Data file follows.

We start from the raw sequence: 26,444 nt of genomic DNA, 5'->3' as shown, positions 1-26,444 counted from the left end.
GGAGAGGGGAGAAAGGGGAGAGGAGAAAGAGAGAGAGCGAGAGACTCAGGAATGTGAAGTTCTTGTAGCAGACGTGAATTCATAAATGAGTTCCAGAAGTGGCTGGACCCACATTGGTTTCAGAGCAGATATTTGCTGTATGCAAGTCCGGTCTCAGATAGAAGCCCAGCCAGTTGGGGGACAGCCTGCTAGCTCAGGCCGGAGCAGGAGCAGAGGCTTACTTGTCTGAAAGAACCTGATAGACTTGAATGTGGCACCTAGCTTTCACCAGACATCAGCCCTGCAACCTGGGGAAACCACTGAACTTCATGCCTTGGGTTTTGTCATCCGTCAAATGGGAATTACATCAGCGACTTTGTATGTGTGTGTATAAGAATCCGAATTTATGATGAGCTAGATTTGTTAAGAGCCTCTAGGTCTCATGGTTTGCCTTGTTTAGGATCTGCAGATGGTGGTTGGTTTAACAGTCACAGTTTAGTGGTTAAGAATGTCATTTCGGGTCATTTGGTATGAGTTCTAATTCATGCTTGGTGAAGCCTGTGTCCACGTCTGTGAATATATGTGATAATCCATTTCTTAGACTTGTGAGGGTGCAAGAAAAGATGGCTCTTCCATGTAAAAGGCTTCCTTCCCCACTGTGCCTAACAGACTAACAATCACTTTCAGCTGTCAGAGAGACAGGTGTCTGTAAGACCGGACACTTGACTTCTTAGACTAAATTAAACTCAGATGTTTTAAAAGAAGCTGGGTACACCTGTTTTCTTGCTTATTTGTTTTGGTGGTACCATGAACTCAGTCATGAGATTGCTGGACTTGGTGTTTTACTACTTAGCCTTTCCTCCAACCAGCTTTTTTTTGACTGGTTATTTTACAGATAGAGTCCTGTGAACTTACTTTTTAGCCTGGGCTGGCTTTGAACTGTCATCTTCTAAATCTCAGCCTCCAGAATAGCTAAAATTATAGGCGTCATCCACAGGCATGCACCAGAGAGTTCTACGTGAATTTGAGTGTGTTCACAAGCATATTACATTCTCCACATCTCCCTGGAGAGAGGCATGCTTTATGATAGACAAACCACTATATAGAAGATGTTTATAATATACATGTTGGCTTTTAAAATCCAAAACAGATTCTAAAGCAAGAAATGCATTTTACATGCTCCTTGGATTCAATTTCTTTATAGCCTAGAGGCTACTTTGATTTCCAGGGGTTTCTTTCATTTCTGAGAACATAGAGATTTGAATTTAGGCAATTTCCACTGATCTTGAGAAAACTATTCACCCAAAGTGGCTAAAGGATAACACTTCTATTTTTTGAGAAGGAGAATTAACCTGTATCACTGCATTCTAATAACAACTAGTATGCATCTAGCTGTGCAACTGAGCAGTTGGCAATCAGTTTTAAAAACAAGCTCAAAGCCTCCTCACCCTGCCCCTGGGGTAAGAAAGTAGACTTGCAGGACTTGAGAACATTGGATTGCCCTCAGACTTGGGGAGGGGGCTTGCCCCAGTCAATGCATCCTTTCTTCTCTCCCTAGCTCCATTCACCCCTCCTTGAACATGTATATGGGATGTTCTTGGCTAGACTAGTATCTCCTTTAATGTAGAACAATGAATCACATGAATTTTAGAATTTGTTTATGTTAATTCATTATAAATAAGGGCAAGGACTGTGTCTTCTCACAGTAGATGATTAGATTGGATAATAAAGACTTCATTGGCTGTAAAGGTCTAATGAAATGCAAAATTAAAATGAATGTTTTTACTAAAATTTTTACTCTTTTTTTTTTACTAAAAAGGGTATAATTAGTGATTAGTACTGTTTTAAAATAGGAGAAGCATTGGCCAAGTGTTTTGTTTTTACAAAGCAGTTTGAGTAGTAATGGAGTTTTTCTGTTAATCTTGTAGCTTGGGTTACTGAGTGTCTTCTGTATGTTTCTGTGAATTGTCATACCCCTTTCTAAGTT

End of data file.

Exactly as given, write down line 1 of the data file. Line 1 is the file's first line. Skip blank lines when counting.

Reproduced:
We start from the raw sequence: 26,444 nt of genomic DNA, 5'->3' as shown, positions 1-26,444 counted from the left end.